My wife Darlene and I drove to Moab to photograph Arches National Park and were unaware that four-wheel-drive roads exist within its boundaries. We'd heeded Edward Abbey's admonition to "get out of that tin can" and hiked to a dozen of the salmon-colored Entrada Sandstone arches, including Landscape Arch and Delicate Arch.

Later, at the visitor center, we spoke with the park ranger, who offered helpful advice about traveling the road from Balanced Rock to Tower Arch.

The next day, Darlene and I tried our luck on the road to Tower Arch. The paved road took us north, past Balanced Rock and the Fiery Furnace area of the park, toward the Devil's Garden. Near Broken Arch, we turned left onto a gravel road.

It's an easy 7.7-mile drive on two-lane Salt Valley Road to reach the trailhead for the hike to Tower Arch. The sparse vegetation--juniper trees, Mormon Tea, blackbrush, and cliffrose--blended into the rust-colored, sandy soil stretching ahead and to the north. Skyline Arch appeared on the eastern horizon to our right.

As we gained elevation, vegetation decreased, and the sandy soil took on a greenish cast. We saw red-rock cliffs in the distance. At mile seven, a 4x4 dirt road branched left. We continued on Salt Valley Road to the trailhead and hiked for over three miles to Tower Arch.

After 1.8 miles off-road, we reached an intersection with the road from Balanced Rock but continued on. The road twisted and turned upward, with the Entrada Sandstone cliffs of Klondike Bluffs above us and on our right.

We parked at the turnaround and hiked the short trail to Tower Arch. The afternoon sun was already sinking. After taking photos of the Arch and the La Sal Mountains to the south, I fired up our diesel for the return trip.

We were soon faced with the choice of driving back to Salt Valley Road or taking the 4x4 scenic route. I estimated that we still had an hour of sunlight, enough time to drive the nine miles to Balanced Rock before dark.

This road, called Four-Wheel-Drive Road, presented new challenges. There were places where the sand was eight to 12 inches deep and pulled us, just as snow can pull unwary drivers. Getting stuck was a distinct possibility. In the middle of one sandy wash, the road took a sharp 90-degree turn. I knew our F-350 couldn't make such a sharp turn, but I also couldn't back and fill in the middle of such deep sand. I swung right and then hard left, scraping the brush on the driver's side, going up onto the bank on the passenger's side, while pouring on the power.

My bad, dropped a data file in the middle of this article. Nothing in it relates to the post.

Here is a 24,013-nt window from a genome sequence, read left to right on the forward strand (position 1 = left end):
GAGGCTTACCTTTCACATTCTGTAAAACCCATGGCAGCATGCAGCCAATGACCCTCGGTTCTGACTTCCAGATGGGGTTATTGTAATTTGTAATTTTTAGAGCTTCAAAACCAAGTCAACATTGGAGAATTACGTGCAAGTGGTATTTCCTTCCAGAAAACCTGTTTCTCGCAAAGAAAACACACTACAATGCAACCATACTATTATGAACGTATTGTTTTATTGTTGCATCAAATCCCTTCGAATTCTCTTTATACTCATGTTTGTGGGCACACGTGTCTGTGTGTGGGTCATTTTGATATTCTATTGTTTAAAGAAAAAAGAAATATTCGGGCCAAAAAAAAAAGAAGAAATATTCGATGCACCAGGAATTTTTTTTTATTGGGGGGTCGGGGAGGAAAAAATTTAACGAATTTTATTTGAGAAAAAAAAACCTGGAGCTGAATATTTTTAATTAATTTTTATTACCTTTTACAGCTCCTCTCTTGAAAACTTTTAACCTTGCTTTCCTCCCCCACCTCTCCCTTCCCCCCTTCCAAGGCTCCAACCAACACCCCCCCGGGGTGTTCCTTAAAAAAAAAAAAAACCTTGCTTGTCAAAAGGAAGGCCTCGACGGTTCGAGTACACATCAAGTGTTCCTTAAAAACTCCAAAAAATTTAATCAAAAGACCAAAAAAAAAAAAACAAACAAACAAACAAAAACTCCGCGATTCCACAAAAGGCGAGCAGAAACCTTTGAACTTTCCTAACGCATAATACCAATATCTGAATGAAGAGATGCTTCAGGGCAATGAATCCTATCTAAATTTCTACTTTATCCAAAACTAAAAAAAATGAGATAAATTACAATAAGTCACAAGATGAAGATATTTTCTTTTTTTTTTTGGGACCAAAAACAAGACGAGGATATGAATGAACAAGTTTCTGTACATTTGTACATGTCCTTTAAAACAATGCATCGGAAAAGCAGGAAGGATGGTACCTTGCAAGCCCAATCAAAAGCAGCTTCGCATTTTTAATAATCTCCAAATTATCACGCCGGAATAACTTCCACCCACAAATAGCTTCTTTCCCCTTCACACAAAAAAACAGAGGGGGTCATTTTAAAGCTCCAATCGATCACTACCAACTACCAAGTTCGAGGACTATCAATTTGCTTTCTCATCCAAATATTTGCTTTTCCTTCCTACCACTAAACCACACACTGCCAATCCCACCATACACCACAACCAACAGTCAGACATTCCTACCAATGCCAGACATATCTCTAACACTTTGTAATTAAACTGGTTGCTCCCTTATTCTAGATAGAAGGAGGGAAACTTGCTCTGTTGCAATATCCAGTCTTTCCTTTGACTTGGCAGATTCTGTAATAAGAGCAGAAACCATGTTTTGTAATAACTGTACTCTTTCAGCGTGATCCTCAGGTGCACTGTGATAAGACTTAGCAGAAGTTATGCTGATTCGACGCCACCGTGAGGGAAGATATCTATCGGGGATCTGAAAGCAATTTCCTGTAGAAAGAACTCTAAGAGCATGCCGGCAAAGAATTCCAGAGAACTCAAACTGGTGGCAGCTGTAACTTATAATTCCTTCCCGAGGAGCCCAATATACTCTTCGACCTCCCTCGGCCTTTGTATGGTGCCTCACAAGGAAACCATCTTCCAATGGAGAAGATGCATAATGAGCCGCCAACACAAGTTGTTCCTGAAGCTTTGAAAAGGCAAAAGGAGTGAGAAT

Sometimes the road actually disappeared in sections of slickrock. One time, the road disappeared at the crest of a sharp hinge-pin hill. I stopped on the incline, and we walked up the slickrock hill to the crest. There was a large half-moon-shaped hole in the rock on the downhill side. Darlene stood next to the dropoff, so I'd know where to turn my wheels as I came up over the top.

We drove through the gathering darkness with the setting sun at our backs. Finally, our headlights shone on the Willow Flats Road sign, and we turned left toward pavement. Balanced Rock, silhouetted against the pale evening sky, appeared before us, and I shifted out of four-wheel drive as we turned onto the park's paved road.

Getting There
From Moab: Take Highway 191 north. Follow signs to visitor center, on the right after five miles.

From Denver: Take Interstate 70 east to Highway 191 south. After 30 miles, follow park signs to visitor center, on left.

Be advised: The information presented in this column is, to the best of our knowledge, correct and accurate at the time of publication. However, because of our lengthy lead time, we recommend you call the proper authorities or local experts for confirmation before visiting.

For More Information
www.nps.gov/arch/

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